What is the race for turtles and why does it impact investors

Share on facebook
Share on linkedin
Share on twitter
Share on google
Share on print
Share on email
  • 5 min
  • 10th September 2019

We have become surrounded by AI but how will companies really benefit and what does it mean for their investment appeal, asks Lindsay Scott, investment manager at Walter Scott¹.

AI is an over and misused term these days, with machine learning having been around for a lot longer than the recent attention it gets would suggest, says Lindsay Scott, investment manager at Walter Scott. That said, in some areas there are true innovators within AI, those companies who have strategically considered its application and, somewhat surprisingly these are not necessarily the ‘new’ companies that have emerged from within the technology surge of recent years. Instead Scott points to two case studies from within Walter Scott’s portfolios.

0 %
of companies expect AI to generate business benefits by optimising their companies’ operations in the future
0 %
expect AI to be key to engaging customers
0 %
expect AI to have a high or very high impact on business areas that are “entirely unknown to the company today”
0 %
are actively using AI in ‘many processes and to enable advanced tasks’
0 %
are still only planning for AI or are in early stage pilots
Source: Artificial Intelligence in Europe Report, Microsoft, December 2018.
Sample taken: AI leaders in 277 companies, across 7 sectors and 15 countries in Europe.
Novartis

Pharmaceuticals is one of the least affected areas when it comes to the pervasion of technology, according to Scott. “The industry still uses the six-minute walk test to diagnose respiratory ailments – a test that has been around since 1963.” Data and patient privacy, particularly around drug trials, is one of the reasons for technology’s slow advancement. Often patients are reluctant to share their information, resulting in inaccurate or incomplete medical records – so-called dirty-data, explains Scott. “Drug trials need to curate the data in order to use it and yet they have difficulty even sharing information; 80% of data that is collected is never even used. This market is ripe for disruption and while there are some brilliant innovators in this industry out there, some call it the race of the turtles.”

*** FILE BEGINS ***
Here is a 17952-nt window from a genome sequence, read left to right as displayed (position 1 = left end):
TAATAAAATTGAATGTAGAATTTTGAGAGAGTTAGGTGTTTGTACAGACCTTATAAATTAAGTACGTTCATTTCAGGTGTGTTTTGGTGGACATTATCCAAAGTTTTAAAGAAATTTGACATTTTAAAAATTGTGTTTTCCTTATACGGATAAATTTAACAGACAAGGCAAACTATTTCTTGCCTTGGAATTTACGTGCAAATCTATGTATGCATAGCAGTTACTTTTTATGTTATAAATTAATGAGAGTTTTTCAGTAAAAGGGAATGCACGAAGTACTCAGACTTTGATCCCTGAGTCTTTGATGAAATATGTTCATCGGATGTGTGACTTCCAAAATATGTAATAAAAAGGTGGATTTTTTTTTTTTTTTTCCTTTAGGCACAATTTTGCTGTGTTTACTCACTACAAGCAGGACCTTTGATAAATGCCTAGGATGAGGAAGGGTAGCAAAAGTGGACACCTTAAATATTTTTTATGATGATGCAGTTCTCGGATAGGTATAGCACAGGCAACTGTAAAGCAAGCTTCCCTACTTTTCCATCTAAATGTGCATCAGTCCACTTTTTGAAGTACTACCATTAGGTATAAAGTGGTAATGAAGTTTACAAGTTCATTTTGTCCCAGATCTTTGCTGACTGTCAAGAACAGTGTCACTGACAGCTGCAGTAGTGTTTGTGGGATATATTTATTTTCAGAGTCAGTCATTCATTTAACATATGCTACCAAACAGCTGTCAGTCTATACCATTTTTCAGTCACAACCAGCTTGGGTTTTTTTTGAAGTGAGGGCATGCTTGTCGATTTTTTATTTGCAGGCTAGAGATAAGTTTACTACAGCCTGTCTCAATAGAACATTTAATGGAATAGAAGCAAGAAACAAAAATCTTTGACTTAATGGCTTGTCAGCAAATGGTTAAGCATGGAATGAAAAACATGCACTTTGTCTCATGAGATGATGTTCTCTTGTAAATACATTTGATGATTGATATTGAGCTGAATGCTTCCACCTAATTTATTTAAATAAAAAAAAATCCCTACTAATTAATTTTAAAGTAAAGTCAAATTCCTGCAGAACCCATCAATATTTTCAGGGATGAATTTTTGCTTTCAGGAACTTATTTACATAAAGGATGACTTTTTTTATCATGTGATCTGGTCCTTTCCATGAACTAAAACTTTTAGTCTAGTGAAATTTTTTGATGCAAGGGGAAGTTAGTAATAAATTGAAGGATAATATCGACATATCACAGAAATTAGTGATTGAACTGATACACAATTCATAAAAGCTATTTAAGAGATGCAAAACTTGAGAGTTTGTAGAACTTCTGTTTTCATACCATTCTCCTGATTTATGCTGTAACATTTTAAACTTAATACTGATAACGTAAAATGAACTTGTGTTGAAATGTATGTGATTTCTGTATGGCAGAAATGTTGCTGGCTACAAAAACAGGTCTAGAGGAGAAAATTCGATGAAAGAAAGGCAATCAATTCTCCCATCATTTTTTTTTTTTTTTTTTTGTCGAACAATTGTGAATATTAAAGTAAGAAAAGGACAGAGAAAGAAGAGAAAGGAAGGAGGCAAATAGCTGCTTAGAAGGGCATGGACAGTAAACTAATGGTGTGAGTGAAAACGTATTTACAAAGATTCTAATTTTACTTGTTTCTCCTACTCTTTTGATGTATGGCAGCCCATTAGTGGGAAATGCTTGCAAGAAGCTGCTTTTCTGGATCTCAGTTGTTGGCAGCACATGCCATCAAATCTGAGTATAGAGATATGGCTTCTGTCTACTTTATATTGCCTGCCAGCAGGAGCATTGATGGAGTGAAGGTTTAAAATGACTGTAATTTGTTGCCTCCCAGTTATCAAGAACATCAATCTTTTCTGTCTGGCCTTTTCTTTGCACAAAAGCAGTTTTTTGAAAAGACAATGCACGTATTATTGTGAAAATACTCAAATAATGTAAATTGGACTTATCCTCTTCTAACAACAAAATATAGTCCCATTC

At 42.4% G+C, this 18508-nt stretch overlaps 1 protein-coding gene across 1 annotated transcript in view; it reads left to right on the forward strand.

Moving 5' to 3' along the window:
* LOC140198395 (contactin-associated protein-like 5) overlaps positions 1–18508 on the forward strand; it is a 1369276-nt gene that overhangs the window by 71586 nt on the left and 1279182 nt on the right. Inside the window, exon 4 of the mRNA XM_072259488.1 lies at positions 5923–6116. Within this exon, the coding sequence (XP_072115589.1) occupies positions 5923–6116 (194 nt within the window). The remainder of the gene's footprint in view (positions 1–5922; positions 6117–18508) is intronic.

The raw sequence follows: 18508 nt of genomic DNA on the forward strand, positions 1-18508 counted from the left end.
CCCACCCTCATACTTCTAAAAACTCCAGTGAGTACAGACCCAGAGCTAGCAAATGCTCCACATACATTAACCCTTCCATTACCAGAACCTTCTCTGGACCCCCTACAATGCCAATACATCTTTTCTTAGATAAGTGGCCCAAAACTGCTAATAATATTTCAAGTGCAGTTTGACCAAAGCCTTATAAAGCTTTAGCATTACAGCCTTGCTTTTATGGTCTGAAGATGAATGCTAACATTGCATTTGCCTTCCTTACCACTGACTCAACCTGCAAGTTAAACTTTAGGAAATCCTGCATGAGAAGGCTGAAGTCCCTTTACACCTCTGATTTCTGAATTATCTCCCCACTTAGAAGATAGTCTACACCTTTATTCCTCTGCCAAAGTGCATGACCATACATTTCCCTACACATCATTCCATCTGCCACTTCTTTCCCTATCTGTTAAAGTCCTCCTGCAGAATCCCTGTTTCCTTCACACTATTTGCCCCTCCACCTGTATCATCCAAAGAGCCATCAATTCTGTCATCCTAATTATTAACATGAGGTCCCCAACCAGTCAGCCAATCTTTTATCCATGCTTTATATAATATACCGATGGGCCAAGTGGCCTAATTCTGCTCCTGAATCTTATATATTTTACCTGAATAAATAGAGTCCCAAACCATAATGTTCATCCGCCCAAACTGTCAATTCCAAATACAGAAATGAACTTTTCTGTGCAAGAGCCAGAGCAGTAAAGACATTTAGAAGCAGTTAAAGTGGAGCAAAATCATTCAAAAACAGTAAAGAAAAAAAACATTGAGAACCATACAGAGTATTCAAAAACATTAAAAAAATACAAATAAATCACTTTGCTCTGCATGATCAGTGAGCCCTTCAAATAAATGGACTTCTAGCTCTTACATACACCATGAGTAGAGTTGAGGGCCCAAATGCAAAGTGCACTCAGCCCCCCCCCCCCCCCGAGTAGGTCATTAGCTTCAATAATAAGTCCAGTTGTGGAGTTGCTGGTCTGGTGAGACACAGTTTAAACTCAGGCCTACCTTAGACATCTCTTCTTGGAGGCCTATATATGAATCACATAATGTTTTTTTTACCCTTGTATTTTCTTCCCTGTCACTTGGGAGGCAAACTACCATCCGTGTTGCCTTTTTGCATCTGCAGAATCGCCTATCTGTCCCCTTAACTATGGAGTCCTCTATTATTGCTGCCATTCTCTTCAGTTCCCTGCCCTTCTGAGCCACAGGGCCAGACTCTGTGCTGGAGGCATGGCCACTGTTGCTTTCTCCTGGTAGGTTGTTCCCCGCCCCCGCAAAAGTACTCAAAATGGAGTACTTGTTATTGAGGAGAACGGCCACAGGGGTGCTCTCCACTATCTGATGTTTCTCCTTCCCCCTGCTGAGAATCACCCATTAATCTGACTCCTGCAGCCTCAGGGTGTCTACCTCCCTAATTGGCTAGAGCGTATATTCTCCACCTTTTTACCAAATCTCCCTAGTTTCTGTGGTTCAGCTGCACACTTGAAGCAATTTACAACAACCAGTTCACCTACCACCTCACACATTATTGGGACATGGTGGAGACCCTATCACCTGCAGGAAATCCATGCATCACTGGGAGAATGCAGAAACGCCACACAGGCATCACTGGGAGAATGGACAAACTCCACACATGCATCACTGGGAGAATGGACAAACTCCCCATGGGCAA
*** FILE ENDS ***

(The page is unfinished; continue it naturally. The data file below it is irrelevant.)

Novartis is one such company bucking the trend, according to Walter Scott. Entering a number of digital projects and partnerships, the company has also examined industries outside of pharma to readdress how it is structured and for tips on how to maximise patient efficiency.

L’Oreal

Few would anticipate that a 110-year-old company with 38 international brands would become one of the industry leaders in the application of AI. Scott says the leading beauty company is a very forward looking, people-driven business.  Its digital team consisted of around 150 people in 2014 and then totalled more than 1,000 two years later; today the company is reportedly geared to be ‘digital first’.² The company has gone from buying digital brands to digitalising its own.

Scott says: “Digital is revolutionising the beauty industry – from e-commerce to digital marketing and services – the entire industry is being disrupted.” To be a winner in this industry is now not just about spending money in big marketing campaigns – instead it is about personalisation, she says. “The revolution in consumer companies is the consumer itself – people don’t ‘go-on’ the internet anymore, they live there and companies have to take advantage of that shift.”

She cites one of the new technologies from L’Oreal aimed at such personalisation, a skin sensor designed to monitor UV exposure and help consumers educate themselves about their individual sun protection needs.

Implementation

Scott says at Walter Scott the research analysts spend a lot of time considering the future implications for the companies it rates. Known for having a small portfolio turnover, confidence to stay for the long-term comes from examining areas such as whether a company is technologically robust or is future or disruption-proof – all of that adds to the team’s conviction, she says. So while Walter Scott portfolios may not appear on the surface to be overly exposed to technology, such as the well-known FAANG stocks, in reality, companies benefiting from technological change is higher when you dig a little deeper, she adds.

¹Investment Managers are appointed by BNY Mellon Investment Management EMEA Limited (BNYMIM EMEA), BNY Mellon Fund Management (Luxembourg) S.A. (BNY MFML) or affiliated fund operating companies to undertake portfolio management activities in relation to contracts for products and services entered into by clients with BNYMIM EMEA, BNY MFML or the BNY Mellon funds.
²Fortune. 27 December 2016. Here’s How L’Oreal Is Getting Involved With Digital Startups; https://www.thinkwithgoogle.com/advertising-channels/video/loreal-digital-first-marketing/ 

The value of investments can fall. Investors may not get back the amount invested.

AB00222-001

How to invest in the Agents of change